Achievable Satiation

Walter Brueggemann in his book The Prophetic Imagination talks about the paradigm of “Achievable Satiation.”

Let’s define terms.

satiate: to satisfy desire to excess

We live in a age committed to the idea of achievable satiation.

Proverbs says…

There are three things that are never satisfied,
Yea, four that never say “Enough!”
The grave
The barren womb
The thirsty desert
The blazing fire

I think we can now add a fifth:
Our generation in search of satisfaction.

Seeking to satisfy desire to excess. That’s our age in a nutshell!

The present paradigm of achievable satiation has redefined our notion of what it is to be human, and it has done so to all of us. It has created a culture concerned only with self-satisfaction.

And the church has not been exempt. We have been affected in many ways. For example: The practical denial of history and community.

We have denied our own history to the point that we are a generation of the church suffering from collective amnesia. And in denying our history we also deny our future. We have so enthroned the present in the idolatrous “NOW” that a promised future, delayed but certain, is unthinkable.

And we have denied our community. The radical emphasis on self within the corrupt paradigm of achievable satiation (Babylon!) has so fostered individualism that it has denied the very concept of community that calls us to care.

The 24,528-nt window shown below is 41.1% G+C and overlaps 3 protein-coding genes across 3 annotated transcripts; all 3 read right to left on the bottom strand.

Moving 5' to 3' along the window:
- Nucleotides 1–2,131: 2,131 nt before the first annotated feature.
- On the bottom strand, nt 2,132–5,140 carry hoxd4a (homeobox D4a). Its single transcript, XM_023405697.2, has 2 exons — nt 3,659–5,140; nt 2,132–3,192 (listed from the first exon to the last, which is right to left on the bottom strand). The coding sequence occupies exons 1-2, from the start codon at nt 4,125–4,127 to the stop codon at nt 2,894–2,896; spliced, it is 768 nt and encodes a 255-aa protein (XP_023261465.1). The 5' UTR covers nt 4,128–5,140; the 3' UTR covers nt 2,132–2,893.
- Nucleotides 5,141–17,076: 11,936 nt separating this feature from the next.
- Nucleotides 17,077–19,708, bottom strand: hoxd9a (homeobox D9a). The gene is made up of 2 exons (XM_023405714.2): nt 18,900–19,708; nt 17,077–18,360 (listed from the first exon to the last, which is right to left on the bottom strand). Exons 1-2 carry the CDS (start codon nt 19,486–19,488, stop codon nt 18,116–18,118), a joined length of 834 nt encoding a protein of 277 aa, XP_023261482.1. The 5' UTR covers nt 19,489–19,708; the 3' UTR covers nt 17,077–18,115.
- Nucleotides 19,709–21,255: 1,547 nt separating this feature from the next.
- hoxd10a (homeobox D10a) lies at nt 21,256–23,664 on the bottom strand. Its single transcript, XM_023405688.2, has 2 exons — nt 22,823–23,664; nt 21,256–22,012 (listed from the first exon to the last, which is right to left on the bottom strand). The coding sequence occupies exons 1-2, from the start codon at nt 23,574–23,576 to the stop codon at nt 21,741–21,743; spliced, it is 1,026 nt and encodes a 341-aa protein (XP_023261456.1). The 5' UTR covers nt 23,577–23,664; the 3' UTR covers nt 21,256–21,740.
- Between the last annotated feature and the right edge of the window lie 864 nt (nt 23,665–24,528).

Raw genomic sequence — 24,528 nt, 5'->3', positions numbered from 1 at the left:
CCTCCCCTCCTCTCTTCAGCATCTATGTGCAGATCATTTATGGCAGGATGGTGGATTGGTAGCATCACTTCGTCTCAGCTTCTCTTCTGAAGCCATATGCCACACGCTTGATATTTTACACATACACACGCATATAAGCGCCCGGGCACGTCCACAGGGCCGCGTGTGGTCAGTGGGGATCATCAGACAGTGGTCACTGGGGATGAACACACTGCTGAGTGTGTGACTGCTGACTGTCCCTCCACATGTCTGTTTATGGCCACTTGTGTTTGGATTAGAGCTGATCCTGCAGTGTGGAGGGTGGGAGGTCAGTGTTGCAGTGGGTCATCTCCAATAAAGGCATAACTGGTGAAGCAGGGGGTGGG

Achievable satiation is fed by a management mentality that believes there are no mysteries to honor, only problems to be solved. There are no heroic battles to be won, only systems to be managed.

Achievable satiation is endorsed by a consumer Christianity which believes God has no business other than maintaining our standard of living and in every way making our lives as comfortable as possible.

Achievable satiation. It really is the religion of the day. The official religion of the empire.

But here’s the kicker. Satiation is derived from a Latin word that means…get this…sad! Satiation comes from the word meaning sad. That’s sad! We are a culture committed to a paradigm of satisfaction that is designed to inevitably make us sad.

And I can’t help but be reminded of the hook line from Sheryl Crow’s song, If It Makes You Happy. (Pardon the mild expletive, but it helps make the point.)

If it makes you happy
It can’t be that bad
If it makes you happy
Then why the hell are you so sad?

Good question, Sheryl.

The generation committed to the paradigm of achievable satiation is not going to find achievable satisfaction but achievable sadness.

(And of course you can all quote Mick Jagger at this point.)

So Sheryl observes that it just makes you sad and Mick confesses he can’t get no satisfaction. Perhaps we should look beyond the observations and confessions of rock stars and consider what Jesus said:

“If anyone wants to be my follower you must put aside your selfish ambition, shoulder your cross, and follow me. If you try to keep your life for yourself, you will lose it. But if you give up your life for my sake and the sake of the Good News, you will find your true life. And how do you benefit if you gain the whole world [achievable satiation] but lose your own soul in the process? Is anything worth more than your soul?” (Mark 8:34-37, NLT)

Achievable Satiation?


Take up the cross.

Achievable Crucifixion.

Achievable Resurrection!

Lead on O King Eternal!